Important Note: In order to enjoy the new webpages, you may need to clear your computer’s cache—here is a WikiHow Resource to help you.

Some improvements you’ll notice on the site:

  • a responsive design—from your tablet, smartphone, or PC you’ll always have the same great reading experience!
  • a detailed features page
  • a 60-second video tour of Scholastica
  • faster load time—we’ve upped the speed of the website to improve your user experience!

We hope you enjoy exploring Scholastica’s new public-facing webpages!

As always, please don’t hesitate to contact us at support@scholasticahq.com with any questions!

Academia: September Snapshot

As we head towards the end of September and start of fall (which seems to be arriving right on time for some of us - it’s getting pretty chilly here in Chicagoland!), we wanted to compile a snapshot of some of the top news in academia for the month. We hope that this post, together with our previous snapshots, will help provide a full picture of new developments and trending stories in academia.

Here are the stories we have been following. If you have additional academic news that caught your attention this September, we encourage you to share it in the comments section!

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Image: Ken Adams

Kenneth A. Adams is a leading consultant and speaker on contract drafting, and author of "A Manual of Style for Contract Drafting" (American Bar Association 3rd ed. 2013). Adams is currently an adjunct professor at the University of Notre Dame Law School. He previously taught at the University of Pennsylvania Law School from 2006-2012. His website and blog are at www.adamsdrafting.com.

Notre Dame Law School adjunct professor Ken Adams is not afraid to change up the status quo in contract drafting, both in what he teaches and how he teaches it.

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As an editor have you recently found yourself thinking either of these things?:

  1. "Why do authors keep sending me articles that are clearly not in line with the mission and scope of my journal?”

  2. "I am tired of having to ask authors to fix avoidable formatting errors."

If these thoughts have crossed your mind, the good news is there is something you can do right now to ease these pain points: look for ways to make your submission guidelines clearer.

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Image: Field of Dreams

"People will come, Ray"—says Terence Man, played by James Earl Jones, when Kevin Costner’s character questions his decision to build a ball park in the middle of a cornfield in the 1989 film Field of Dreams.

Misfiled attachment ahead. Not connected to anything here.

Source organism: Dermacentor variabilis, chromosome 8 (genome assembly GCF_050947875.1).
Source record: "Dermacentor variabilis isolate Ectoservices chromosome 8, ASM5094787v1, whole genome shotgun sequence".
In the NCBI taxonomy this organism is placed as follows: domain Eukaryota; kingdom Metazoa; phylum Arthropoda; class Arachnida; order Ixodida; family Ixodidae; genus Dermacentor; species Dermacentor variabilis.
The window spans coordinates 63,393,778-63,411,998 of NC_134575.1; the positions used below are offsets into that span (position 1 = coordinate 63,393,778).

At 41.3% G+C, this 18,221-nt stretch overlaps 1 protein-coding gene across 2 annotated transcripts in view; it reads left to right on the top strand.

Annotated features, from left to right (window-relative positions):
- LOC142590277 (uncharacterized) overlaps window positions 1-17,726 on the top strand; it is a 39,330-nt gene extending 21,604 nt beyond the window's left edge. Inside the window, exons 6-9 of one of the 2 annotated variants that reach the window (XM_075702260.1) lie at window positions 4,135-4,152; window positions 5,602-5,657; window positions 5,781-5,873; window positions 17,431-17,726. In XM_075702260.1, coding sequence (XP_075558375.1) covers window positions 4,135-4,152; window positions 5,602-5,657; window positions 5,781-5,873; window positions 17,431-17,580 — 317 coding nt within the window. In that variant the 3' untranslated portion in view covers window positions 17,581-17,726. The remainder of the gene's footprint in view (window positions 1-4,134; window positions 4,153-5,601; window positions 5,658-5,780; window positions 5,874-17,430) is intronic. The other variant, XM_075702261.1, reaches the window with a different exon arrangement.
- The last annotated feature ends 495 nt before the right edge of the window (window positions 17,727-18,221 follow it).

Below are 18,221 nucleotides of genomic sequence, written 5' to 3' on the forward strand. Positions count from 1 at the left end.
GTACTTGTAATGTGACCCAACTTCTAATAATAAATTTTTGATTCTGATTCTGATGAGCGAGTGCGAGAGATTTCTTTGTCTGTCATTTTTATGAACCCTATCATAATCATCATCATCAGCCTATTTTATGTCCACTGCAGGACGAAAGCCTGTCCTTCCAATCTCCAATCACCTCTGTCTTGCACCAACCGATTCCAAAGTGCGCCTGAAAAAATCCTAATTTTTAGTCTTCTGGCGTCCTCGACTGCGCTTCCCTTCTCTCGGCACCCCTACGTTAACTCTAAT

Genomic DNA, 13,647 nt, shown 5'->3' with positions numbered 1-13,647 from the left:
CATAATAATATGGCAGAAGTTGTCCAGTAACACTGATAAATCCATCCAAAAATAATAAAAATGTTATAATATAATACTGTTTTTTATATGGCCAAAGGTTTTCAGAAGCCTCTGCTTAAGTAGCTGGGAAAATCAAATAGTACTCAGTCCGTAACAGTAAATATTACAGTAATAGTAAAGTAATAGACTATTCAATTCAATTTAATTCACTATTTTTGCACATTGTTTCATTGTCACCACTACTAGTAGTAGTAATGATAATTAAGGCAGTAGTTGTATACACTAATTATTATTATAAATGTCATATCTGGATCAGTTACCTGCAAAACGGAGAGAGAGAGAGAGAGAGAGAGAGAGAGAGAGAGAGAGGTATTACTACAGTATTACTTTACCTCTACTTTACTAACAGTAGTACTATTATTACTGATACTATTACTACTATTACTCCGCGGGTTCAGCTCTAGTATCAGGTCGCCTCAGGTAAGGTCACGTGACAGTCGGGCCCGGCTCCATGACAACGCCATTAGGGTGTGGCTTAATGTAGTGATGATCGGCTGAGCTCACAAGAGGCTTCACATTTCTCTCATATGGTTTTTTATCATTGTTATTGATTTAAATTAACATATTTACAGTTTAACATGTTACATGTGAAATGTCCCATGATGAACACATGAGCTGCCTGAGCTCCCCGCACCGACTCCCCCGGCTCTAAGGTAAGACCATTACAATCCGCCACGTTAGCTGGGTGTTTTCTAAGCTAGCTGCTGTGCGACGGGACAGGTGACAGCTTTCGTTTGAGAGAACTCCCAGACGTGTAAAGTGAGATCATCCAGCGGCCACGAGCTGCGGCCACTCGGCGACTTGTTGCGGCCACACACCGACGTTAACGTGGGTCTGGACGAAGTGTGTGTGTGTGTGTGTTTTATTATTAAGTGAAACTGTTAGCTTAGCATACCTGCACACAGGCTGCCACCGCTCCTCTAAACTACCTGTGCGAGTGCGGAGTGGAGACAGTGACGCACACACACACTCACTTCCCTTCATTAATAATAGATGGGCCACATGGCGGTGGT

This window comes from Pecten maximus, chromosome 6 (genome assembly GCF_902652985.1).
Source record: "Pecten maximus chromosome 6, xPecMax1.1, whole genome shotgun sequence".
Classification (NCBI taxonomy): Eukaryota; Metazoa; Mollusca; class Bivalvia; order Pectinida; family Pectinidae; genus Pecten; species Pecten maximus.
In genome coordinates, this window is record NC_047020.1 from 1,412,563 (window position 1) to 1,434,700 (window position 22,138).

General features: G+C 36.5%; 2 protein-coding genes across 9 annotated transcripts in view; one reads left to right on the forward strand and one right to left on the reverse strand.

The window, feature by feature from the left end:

Spoiler Alert: Contrary to this hopeful movie message, if you build it, more than likely, people will not come. This principle holds true for most personal and professional outputs, whether they be middle-of-nowhere baseball stadiums or academic publications.

If you want people to know about your scholarly work you have to give them an accessible place, or ideally variety of places, to learn about it. Accessible has two meanings here—you want to promote your research in places that are easy to access, and you want to explain it in a way that is accessible to a wide audience.

So how can you raise awareness of your scholarly contributions?

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Image: Kronk faces his mini-mes in Disney’s The Emperor’s New Groove

Drafting an academic paper, especially during the early stage of your career, can be an overwhelming experience. It becomes difficult to stay focused on the task at hand when the angel- and devil-clad mini-mes on either shoulder start duking it out over whether your paper will make it to publication, or whether you’ll find yourself back at the drawing board when a rejection decision finally rolls in.

While you ultimately cannot control the opinions of reviewers, you can take ownership of the submission process to give your paper a boost towards publication and keep your writing on track from day one.

Here are 9 steps to get you started based on what we’ve heard from our editors and learned on the web: